Monday, February 04, 2008

No Need For Names, This Is More About The What Than The Whom...

How did you spend your Saturday afternoon? Hmm? I spent mine doing something which might well be perceived as rather odd.

As one of my favourite writers was doing a signing in London, I joined the queue (outside in the cold - well, fairly cold), and waited there for the best part of three hours, listening to podcasts on my music player (if you're curious, they were Adam and Joe's BBC6 show, the Word magazine podcast , and Russell Brand's Radio 2 show ), and shuffling forward pretty slowly.

The queue snaked round the outside of the shop, and as if I was at a theme park queuing for a ride, I was never quite sure how close I was to the front of the queue, or if indeed there might be more stairs or corridor waiting round the next corner. But I was in the queue, and I was there for a reason, so I turned up my collar and tried to ignore the cold.

Eventually, the time came, and I was at the front of the queue (and in the warm by then). The immensely talented writer said hello, and I said hello back, and then said that I didn't want anything signed, but had something for him. He looked vaguely bemused, but as I handed over the gift to him and he realised what it was, he smiled. I said a few words about what it was, and why I thought he'd like it, and he nodded in agreement and looked at it, and we chatted briefly, and I said it was just by way of a thank you for the enjoyment I'd had from his work over the years. He thanked me, and said that it was a very thoughtful thing to do.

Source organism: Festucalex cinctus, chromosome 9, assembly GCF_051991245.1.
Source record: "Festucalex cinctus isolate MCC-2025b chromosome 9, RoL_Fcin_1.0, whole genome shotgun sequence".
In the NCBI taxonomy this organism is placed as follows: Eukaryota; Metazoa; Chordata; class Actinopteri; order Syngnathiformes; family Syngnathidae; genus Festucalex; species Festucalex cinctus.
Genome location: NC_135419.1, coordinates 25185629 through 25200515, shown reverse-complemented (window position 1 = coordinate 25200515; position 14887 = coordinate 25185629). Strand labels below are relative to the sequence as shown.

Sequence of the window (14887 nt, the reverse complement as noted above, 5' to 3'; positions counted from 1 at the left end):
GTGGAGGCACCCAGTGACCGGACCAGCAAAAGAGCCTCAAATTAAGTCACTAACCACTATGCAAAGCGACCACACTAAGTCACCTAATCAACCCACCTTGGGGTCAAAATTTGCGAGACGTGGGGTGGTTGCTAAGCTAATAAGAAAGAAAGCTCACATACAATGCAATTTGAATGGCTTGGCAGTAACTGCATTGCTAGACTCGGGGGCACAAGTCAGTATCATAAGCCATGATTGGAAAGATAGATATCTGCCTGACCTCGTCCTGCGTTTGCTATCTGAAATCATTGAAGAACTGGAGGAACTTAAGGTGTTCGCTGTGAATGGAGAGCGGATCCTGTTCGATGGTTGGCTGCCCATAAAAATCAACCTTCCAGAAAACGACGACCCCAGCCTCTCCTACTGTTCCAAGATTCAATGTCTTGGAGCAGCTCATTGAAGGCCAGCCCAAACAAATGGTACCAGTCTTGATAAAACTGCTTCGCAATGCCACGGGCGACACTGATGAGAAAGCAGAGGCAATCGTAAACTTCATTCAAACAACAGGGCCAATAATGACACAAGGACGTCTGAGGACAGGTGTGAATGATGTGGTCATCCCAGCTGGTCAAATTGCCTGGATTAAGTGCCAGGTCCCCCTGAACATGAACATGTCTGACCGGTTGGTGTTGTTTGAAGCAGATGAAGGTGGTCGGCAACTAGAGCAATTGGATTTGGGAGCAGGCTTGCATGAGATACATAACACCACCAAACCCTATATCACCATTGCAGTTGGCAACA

I extended my hand (now back to normal temperature, thankfully) and he shook it, and he grinned broadly (and I rather suspect I did the same) and said bye.

It might seem rather unusual to attend a signing and queue for a long time but not get anything signed, but I have to say that the grin on his face, and the way he seemed genuinely surprised that someone should give him something (rather than wanting from him, which I guess is the usual way at signings or personal appearances), made it completely and utterly worthwhile.

And if nothing else, it's good karma; should I ever find myself in a position where people queue to have me sign something I've written, maybe someone will bring along a cup of tea or some choccy biccies for me.
Or - even better - both.

3 comments:

Laura Anderson said...

That's a nice story... though I want to know who the writer was and what the present was, of course :-)

The Factory said...

Was it Christopher Biggins, signing his life story, called 'Behind the Laughter' ? And was the present a miniature version of yourself made from lemon coloured sponge ?

John Soanes said...

Oh, but a gentleman should never tell...

J